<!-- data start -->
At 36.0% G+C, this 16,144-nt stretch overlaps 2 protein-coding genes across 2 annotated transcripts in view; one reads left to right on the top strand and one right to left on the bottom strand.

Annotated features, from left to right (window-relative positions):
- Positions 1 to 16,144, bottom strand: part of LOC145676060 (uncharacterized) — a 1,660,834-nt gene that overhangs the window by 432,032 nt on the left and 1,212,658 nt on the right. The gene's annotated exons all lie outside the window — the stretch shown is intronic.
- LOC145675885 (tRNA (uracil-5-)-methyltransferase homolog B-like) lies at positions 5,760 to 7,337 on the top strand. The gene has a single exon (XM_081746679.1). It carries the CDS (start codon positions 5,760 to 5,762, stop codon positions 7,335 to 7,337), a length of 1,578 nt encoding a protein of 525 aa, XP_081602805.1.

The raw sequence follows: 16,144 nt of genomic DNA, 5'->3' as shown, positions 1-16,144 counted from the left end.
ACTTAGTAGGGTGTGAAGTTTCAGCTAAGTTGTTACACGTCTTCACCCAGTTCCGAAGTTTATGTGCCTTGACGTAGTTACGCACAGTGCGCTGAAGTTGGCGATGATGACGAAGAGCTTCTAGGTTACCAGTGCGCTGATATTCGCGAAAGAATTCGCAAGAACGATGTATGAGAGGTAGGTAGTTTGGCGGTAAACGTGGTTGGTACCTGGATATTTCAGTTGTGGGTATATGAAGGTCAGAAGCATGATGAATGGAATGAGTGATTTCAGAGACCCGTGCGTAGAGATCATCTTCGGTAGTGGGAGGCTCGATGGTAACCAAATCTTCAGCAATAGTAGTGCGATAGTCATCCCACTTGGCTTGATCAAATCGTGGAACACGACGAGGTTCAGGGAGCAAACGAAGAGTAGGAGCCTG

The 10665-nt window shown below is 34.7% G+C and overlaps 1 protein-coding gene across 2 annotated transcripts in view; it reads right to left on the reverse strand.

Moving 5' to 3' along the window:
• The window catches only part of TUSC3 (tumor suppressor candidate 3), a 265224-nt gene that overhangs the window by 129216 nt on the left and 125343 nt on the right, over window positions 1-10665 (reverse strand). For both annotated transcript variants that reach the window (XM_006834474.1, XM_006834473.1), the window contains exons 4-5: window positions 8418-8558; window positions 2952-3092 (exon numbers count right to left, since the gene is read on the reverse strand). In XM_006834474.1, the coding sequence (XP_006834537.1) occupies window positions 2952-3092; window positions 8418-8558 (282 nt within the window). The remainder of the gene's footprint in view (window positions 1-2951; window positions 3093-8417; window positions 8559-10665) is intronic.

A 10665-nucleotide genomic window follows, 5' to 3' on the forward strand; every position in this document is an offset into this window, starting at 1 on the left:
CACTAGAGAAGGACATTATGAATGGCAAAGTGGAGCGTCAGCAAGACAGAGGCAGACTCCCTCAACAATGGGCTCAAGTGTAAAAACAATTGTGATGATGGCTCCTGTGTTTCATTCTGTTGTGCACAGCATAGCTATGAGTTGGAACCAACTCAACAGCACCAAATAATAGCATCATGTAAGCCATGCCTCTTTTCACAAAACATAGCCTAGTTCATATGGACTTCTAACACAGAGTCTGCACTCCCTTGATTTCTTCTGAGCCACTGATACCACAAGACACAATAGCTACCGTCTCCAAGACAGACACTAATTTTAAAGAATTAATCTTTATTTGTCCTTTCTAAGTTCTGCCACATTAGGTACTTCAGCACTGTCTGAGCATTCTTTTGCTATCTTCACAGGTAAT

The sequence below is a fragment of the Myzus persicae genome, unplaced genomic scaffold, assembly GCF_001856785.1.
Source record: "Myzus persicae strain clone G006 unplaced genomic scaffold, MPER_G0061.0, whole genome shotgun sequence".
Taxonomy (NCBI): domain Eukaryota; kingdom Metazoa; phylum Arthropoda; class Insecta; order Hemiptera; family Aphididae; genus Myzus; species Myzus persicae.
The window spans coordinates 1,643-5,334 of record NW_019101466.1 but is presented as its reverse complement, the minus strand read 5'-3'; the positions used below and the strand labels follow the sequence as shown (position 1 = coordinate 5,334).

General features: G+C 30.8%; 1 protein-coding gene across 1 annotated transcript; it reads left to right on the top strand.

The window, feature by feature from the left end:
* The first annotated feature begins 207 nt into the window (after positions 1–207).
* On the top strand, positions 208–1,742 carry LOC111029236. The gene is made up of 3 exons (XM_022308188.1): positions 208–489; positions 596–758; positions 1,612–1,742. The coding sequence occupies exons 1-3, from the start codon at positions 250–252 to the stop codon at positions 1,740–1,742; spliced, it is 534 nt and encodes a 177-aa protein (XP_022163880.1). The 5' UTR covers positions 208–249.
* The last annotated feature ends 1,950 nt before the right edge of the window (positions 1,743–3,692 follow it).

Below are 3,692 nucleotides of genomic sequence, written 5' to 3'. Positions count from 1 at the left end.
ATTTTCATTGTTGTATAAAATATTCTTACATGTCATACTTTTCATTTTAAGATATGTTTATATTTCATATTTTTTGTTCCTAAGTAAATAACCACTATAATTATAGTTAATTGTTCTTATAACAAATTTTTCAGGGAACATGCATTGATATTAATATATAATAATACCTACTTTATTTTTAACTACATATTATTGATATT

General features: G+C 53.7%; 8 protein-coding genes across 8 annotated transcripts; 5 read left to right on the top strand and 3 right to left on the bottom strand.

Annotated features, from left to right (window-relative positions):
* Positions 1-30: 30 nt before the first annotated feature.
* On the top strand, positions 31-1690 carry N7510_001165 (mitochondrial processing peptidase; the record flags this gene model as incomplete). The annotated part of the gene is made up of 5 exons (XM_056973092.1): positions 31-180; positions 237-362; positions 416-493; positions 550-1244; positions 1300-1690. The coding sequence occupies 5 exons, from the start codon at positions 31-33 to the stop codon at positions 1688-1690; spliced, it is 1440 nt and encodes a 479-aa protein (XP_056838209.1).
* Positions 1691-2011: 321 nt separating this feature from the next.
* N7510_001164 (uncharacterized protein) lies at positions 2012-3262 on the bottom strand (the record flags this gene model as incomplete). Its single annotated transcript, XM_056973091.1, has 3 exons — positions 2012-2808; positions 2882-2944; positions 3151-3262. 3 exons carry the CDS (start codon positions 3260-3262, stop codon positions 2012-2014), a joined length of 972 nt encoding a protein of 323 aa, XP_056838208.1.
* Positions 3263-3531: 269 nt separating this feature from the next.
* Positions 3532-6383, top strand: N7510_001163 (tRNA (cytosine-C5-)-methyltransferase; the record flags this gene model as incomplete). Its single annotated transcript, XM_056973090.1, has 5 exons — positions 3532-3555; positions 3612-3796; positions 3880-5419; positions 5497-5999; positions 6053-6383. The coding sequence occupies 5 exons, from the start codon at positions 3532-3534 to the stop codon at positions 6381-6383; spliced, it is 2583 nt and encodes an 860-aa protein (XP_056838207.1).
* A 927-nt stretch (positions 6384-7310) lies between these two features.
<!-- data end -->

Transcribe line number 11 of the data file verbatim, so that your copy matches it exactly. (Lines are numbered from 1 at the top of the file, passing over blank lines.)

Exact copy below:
CACTAGAGAAGGACATTATGAATGGCAAAGTGGAGCGTCAGCAAGACAGAGGCAGACTCCCTCAACAATGGGCTCAAGTGTAAAAACAATTGTGATGATGGCTCCTGTGTTTCATTCTGTTGTGCACAGCATAGCTATGAGTTGGAACCAACTCAACAGCACCAAATAATAGCATCATGTAAGCCATGCCTCTTTTCACAAAACATAGCCTAGTTCATATGGACTTCTAACACAGAGTCTGCACTCCCTTGATTTCTTCTGAGCCACTGATACCACAAGACACAATAGCTACCGTCTCCAAGACAGACACTAATTTTAAAGAATTAATCTTTATTTGTCCTTTCTAAGTTCTGCCACATTAGGTACTTCAGCACTGTCTGAGCATTCTTTTGCTATCTTCACAGGTAAT